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and not being a military analyst and while uploading with unit states tries to do in terms of training folks in mali and elsewhere, when you just do a cursory examination of the equipment that was available to the malian army, and i didn't have a chance to look at rifles and machine guns, but i just took a look, you know, online of what they have in terms of aircraft. didn't have any helicopters, none. i think they had two or three fighter jets. all about 30 years old. they were migs. they had maybe six or seven airlift capability with six wing aircraft. again, they were 35 years old.
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so from that perspective i have a reason to have a coup. you are sending me up in the army, i don't have adequate equipment. you're putting me in a position of being responsible for -- with this insurgency. and i'm not adequately commented, being provincial. although we engage in the transparent counterterrorism program, you know, we did the best that we could. we tried to teach them how to shoot. we tried to teach them how to engage in reconnaissance. we tried to teach them movement. when you really look at whether they were well provisioned to function as an army, which is a more fundamental question, we engaged that question. they work. which -- they weren't. which provoke more analysis of whether the money we invested in the program was well invested. we haven't addressed the fundamental question of the provisioning of the army. >> actually if i may, i would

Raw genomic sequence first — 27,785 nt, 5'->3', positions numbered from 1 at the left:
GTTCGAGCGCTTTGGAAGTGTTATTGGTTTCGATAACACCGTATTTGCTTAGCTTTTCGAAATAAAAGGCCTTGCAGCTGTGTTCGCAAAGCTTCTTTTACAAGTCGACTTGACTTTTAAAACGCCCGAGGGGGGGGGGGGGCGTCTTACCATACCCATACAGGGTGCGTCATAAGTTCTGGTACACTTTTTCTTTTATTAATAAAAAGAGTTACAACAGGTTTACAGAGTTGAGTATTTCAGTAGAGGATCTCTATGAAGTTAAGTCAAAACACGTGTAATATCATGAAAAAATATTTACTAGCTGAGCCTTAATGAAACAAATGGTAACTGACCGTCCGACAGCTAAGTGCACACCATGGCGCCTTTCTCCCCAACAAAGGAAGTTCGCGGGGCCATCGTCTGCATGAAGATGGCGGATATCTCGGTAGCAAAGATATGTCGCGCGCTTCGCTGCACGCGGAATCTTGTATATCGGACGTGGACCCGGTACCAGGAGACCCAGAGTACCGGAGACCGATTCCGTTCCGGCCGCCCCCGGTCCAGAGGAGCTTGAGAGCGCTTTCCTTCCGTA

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say probably if i had to pin it down to one point of failure where i think we could have done better is, when we addressed the mali military, you know, and i use this as a loose example, say, do you want counterterrorism training, the answer is yes. do you want to go and stop al qaeda, absolutely yes. but we never followed up with the most important question is what is your definition of al qaeda. what is your definition of a threat? because i think what we would have discovered very quickly is those tuareg up north, those guys that are ethnically different, creating these rebellions, and i think this is where i think we should have dug a little bit deeper in and just go well, time out. those are your own people within your own borders, and because what you see is in 2006 going forward, the mali military is never engaged directly with the guys come across the border. have always allowed that to